*Due to unforeseen, (and as of this moment) unresolved technical difficulties, this episode will in fact, not be an episode at all, but a written internet sports article. Remember those?!
With the new year not far behind us, and the Hornets in a bit of skid, my therapist and I believe it’s important to zoom out and look at the big picture. It’s too easy to get caught up in the nitty and gritty of every day and every game, and therefore often a more whole view of what ails us can show that really, things aren’t all that bad. No matter if your significant other despises you for watching too much basketball OR if you’ve just dropped four straight on the road.
So in order to zoom out — and preferably as far away as possible from that Sixers loss — what can reasonably be labeled as the goals for this 2017 Hornets squad?
As far as I can tell, there are, or at least should be, two real goals:
- Internal Asset Development
A fancy and dehumanizing way of basically saying: the people we can use either through the quality of their on court play, or through the value that this play portrays to the rest of the league.
This goal is generally true for all teams in any sport ever. No one wants their players to halt or digress in development. Even the aforementioned tank-erific Sixers wanted their guys to improve. However it’s even more important for small/mid-market franchises with a young-ish core. And you know what? Thus far, this has been a bright spot for this Hornets team with Kemba Walker and Cody Zeller have been the biggest pleasant surprises. Most of the attention in the offseason was given to both Michael Kidd-Gilchrist and Frank Kaminsky, with very little paid to players who were — or at least assumed to be — more known quantities.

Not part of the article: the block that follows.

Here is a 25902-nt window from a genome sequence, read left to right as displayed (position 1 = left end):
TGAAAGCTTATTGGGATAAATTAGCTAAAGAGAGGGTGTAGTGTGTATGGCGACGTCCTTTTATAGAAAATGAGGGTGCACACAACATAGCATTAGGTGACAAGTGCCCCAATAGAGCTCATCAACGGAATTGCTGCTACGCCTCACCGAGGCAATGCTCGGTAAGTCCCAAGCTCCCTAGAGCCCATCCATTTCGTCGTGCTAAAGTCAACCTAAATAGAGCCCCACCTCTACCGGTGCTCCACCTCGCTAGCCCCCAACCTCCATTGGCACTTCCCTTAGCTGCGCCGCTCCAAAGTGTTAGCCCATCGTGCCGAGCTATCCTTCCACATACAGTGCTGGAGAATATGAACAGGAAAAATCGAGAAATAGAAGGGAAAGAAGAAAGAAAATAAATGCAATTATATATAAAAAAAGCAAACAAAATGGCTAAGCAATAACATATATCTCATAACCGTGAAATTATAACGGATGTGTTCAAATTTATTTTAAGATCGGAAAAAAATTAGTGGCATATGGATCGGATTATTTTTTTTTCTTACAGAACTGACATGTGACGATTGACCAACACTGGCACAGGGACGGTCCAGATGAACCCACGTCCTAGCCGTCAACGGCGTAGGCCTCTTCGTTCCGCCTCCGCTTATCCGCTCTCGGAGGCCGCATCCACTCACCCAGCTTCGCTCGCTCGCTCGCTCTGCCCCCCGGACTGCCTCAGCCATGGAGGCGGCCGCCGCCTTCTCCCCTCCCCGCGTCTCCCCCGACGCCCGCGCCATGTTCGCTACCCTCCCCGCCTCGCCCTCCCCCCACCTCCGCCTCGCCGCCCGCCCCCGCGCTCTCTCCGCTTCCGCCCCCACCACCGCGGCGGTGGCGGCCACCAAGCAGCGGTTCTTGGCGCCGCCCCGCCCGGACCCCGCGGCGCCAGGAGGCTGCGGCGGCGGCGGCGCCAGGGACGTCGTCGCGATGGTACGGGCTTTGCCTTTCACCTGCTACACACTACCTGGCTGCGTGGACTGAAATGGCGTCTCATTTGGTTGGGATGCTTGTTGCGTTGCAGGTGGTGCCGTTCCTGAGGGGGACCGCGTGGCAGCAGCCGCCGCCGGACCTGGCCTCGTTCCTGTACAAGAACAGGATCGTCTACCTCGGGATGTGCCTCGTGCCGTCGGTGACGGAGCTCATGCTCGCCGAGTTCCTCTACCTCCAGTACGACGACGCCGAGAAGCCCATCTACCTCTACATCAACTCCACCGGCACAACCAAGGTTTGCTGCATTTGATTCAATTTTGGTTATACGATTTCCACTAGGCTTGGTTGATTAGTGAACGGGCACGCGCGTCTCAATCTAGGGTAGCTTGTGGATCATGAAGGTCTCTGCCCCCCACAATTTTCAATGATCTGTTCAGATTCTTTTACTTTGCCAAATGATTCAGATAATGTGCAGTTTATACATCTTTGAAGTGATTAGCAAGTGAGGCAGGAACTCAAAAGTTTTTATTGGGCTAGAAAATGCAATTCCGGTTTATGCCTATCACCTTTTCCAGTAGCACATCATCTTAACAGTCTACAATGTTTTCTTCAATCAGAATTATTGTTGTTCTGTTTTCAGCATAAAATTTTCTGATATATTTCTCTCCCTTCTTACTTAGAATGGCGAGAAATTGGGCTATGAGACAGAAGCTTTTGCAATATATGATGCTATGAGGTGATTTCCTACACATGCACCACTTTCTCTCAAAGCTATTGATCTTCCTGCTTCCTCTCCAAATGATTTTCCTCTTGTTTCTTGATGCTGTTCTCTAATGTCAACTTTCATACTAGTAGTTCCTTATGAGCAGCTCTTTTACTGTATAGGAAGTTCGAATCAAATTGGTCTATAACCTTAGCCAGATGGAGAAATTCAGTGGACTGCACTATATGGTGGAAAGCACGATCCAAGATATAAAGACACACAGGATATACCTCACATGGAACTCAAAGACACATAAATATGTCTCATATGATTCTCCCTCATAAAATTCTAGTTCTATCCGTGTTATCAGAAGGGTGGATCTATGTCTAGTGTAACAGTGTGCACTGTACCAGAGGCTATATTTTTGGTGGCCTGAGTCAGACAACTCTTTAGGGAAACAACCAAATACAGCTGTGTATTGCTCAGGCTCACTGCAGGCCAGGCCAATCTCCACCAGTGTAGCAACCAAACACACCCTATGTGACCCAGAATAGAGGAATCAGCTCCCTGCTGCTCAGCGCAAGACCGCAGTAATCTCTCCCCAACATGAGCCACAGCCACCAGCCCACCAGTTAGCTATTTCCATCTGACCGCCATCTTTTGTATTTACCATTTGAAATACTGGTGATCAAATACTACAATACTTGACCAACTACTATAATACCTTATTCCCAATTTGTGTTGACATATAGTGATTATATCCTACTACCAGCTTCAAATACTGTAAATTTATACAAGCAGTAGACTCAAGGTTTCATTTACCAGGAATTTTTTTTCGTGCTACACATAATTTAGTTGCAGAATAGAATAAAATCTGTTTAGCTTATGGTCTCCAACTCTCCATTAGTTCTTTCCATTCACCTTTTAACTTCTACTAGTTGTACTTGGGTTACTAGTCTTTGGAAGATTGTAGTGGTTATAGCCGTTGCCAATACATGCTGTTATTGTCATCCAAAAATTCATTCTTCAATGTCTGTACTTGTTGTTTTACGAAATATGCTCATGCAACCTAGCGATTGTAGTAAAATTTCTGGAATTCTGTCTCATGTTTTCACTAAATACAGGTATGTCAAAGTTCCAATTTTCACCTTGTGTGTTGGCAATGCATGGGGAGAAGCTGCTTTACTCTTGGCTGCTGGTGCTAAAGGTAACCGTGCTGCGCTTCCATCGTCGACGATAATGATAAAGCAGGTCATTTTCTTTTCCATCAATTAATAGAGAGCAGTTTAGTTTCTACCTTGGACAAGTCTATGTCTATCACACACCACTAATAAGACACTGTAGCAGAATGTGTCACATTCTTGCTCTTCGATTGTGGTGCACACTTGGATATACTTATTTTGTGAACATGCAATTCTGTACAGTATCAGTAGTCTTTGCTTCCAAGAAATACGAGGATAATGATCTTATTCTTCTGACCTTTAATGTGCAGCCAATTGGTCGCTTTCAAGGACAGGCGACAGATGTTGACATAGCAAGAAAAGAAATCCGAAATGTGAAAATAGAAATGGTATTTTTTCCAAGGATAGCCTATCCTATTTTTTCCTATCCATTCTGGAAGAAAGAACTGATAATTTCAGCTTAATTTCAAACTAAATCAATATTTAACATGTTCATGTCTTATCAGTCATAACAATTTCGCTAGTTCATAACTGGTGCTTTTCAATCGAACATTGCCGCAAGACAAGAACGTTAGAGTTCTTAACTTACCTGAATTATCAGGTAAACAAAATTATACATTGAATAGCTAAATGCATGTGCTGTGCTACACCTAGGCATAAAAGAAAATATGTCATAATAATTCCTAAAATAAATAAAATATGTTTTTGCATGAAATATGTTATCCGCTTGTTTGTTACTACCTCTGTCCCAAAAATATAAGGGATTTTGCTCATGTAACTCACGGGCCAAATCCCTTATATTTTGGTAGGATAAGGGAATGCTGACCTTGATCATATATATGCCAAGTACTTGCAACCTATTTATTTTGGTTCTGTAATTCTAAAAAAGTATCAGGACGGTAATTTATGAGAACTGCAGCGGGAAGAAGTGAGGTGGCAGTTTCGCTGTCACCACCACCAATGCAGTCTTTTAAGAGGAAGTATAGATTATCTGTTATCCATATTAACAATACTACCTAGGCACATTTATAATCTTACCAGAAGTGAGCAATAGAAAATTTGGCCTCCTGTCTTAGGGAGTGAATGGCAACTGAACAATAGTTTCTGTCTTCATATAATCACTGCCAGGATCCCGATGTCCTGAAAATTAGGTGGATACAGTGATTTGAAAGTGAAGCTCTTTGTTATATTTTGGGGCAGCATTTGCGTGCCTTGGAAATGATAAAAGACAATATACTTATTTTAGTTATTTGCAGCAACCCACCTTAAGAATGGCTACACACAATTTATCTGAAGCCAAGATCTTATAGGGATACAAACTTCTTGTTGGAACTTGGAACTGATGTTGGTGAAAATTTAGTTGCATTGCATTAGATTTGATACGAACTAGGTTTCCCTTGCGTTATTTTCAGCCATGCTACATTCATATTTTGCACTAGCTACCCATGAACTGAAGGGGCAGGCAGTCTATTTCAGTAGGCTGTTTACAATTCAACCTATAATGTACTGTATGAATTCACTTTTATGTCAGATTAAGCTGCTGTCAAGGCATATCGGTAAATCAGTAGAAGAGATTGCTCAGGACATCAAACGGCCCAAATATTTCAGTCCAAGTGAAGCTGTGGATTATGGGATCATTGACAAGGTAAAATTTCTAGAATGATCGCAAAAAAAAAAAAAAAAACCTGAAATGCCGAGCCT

Even in spite of MKG and Tank’s underwhelming jumps this season, Kemba and Cody meet this goal themselves. As far as the rest of the team is concerned (older players, and those that the Hornets have very little invested in monetarily speaking) seemingly everyone is playing at or above the level they did the previous year. This appears to be attributable to Steve Clifford, who, unless your last name rhymes with Shmeevenson, has been somewhat of a revelation when it comes to maxing out talent.
2. Standings Improvement
Inherently tied to the first — but still an important ends-centric and bottom-line goal — it’s difficult not to judge a season, particularly from a “win-now” team like the Hornets, through the clear-cut lens of wins and losses.
Up until just recently the Hornets sat comfortably among the Easts top pretenders (let’s face it, the Cavs are the only contenders here). Now they sit eighth. But considering the entire Eastern conference at the moment is separated by about a half game, this by no means is a doom or gloom scenario for Charlotte. In fact, much of the season the Hornets have been in the top half of the potential playoff standings — which would be a significant improvement given the team’s sixth place regular season finish last year. Having started strong, then dipped, then picked it up, then dipped again, the team is prime to start putting some wins together, not to mention the fact that the Hornets have generally been slow starters under Clifford. While not as clear as the first goal, mainly due to the season still being in full swing, we can reasonably say that a top 4 finish in the east would be a legitimate win for the Hornets this season. That, or potentially a lower seeding matched with a playoff series win. Anything less should be considered stagnation.
So while it’s easy to get panicked about the current state of Charlotte basketball, give yourself the gift of zooming out and setting realistic expectations. This is not the year the Hornets will win the championship. It should be the year where they get homecourt and Kemba comes within inches of an All-Star nod.
And in these areas, the team is well on their way.